In the state of Missouri, there are two different charges you can face for drunk driving. Driving while intoxicated (DWI) is a general charge for any driver who appears to be under the influence of any drug, including but not limited to alcohol. A violation for blood alcohol content, however, relates specifically to the legal limit for the amount of alcohol in a person’s blood while driving. A person can be charged with driving with excessive blood alcohol content if their BAC is at a level above .08 for anyone 21 and over. For drivers under 21, a BAC level of .02 is sufficient for a BAC charge, and commercial drivers are limited to a BAC of .04. This crime is usually punishable with up to 6 months of jail as well as license restrictions and fines for the first offense, and increasing punishments for multiple offenses.
Blood alcohol content can be difficult for a driver to estimate before getting behind the wheel. The rate a person’s body absorbs and processes alcohol depends on a variety of factors, including weight, metabolism, gender, body composition, food and water consumption, and rate of alcohol consumption. A person who weighs 100 lbs, for example, would be considered an impaired driver after only two servings of alcohol, whereas a person weighing 200 lbs would typically reach the same BAC level as their lighter counterpart after four drinks. The type of alcohol consumed can also play a factor, as a typical mixed drink usually has a higher alcohol content than a single 12 oz serving of beer, and the percentage of alcohol in liquor varies greatly between manufacturers and type.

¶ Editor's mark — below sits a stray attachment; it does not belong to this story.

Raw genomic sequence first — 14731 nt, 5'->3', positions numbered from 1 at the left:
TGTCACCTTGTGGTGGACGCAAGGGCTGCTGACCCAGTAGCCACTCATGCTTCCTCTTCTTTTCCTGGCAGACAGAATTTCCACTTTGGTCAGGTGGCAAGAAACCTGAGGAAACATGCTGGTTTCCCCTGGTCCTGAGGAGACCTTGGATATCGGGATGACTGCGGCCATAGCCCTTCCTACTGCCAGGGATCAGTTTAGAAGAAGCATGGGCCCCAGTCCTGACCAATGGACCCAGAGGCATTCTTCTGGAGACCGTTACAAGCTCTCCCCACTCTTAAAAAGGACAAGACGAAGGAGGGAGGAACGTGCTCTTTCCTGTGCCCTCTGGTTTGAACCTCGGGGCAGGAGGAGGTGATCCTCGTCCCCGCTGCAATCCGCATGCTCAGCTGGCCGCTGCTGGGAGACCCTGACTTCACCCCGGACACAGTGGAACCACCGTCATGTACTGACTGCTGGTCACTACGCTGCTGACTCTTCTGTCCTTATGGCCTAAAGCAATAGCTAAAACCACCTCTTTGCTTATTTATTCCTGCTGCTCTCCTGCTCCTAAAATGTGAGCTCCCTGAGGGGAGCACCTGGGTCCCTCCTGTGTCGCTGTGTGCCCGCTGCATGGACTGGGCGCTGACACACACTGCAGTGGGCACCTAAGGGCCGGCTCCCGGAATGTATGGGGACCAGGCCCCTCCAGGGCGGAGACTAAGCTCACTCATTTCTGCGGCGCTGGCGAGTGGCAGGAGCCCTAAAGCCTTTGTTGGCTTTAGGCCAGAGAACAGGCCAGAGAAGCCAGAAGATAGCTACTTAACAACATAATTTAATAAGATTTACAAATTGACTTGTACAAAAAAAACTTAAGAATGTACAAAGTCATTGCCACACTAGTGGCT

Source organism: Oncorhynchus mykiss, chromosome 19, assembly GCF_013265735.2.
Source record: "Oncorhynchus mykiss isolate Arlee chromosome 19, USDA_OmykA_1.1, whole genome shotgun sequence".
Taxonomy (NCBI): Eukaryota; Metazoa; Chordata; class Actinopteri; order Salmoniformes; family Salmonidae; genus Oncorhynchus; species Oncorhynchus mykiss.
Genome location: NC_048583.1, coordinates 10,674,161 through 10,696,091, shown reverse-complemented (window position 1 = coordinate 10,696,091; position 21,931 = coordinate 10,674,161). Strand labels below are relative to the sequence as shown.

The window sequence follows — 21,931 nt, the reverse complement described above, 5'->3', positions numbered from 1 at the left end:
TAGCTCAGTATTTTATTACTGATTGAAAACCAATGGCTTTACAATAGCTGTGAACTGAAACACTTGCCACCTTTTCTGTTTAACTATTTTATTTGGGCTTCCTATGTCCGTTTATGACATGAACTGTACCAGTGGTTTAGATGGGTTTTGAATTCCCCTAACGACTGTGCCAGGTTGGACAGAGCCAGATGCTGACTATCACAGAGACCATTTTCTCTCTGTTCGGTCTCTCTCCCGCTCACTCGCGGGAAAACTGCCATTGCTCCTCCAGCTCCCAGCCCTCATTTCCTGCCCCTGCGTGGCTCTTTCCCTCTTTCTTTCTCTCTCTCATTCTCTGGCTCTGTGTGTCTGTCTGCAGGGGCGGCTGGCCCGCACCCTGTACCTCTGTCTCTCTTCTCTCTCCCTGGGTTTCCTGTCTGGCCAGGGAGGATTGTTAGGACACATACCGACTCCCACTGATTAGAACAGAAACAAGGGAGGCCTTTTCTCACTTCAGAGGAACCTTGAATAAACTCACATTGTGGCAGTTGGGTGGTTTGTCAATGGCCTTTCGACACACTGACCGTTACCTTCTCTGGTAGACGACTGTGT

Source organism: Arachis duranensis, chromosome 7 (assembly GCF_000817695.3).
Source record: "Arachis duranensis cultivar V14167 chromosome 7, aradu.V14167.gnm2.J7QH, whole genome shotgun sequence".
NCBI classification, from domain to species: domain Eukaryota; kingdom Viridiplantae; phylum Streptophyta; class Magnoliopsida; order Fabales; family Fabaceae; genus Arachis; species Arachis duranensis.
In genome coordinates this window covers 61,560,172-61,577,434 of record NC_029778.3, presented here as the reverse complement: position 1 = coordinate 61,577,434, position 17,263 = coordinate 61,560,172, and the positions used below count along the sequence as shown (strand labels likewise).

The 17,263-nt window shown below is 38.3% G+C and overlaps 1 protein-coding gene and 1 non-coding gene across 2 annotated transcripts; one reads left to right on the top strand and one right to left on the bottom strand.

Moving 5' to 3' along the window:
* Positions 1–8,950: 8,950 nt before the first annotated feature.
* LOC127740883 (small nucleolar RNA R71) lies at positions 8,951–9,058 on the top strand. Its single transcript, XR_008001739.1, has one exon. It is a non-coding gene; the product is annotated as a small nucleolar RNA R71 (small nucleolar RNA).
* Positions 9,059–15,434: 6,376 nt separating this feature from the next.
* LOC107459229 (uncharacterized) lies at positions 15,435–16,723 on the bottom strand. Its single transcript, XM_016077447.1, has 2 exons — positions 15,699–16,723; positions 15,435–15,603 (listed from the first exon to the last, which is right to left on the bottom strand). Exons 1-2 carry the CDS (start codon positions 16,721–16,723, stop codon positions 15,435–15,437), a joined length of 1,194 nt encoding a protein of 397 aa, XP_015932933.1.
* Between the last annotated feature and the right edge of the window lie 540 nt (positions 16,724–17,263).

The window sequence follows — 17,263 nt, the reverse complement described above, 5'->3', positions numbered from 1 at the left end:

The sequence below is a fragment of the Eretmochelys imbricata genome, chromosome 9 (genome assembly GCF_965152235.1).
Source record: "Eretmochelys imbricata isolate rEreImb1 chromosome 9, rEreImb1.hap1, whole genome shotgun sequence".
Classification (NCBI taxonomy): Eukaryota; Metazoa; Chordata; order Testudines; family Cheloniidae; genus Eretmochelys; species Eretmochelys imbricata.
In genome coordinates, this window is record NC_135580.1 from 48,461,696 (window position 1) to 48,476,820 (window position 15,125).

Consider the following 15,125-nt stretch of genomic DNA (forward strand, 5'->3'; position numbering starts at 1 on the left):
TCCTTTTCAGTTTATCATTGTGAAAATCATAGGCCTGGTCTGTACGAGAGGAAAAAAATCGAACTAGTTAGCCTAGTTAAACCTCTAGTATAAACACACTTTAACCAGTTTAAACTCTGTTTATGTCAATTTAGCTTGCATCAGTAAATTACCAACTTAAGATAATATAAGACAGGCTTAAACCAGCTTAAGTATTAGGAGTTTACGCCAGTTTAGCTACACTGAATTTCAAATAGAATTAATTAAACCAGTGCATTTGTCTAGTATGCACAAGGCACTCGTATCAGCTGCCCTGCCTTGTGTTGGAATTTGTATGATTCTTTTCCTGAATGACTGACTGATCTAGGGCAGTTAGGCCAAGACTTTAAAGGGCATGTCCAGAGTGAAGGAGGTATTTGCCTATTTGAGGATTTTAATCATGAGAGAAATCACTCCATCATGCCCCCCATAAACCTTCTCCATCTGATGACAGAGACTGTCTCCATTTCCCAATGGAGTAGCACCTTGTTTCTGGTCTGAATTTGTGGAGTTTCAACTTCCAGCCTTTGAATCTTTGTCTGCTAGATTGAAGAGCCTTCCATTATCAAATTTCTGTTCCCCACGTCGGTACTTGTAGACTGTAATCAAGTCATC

A blood or breathalyzer test is used to determine a persons BAC. In Missouri, if you are arrested for a DWI, you are required to take a breathalyzer test. There is also an implied consent law, which states that if you are arrested by an officer for a DWI, your consent for a breathalyzer test is immediately implied. If you refuse to take the test, your refusal can be used as evidence against you and your license will be revoked for one year. If you have refused to take the test multiple times, your license will be revoked for one year, and an ignition interlock device will be installed in your vehicle once your license is restored.
It is generally not helpful to refuse a BAC test in Missouri. Drivers can still be charged with a DWI without a reading from a breathalyzer, and the consequences for refusal are immediate and lengthy. Furthermore, refusal of a BAC test is generally useful evidence in prosecuting DWI offenders.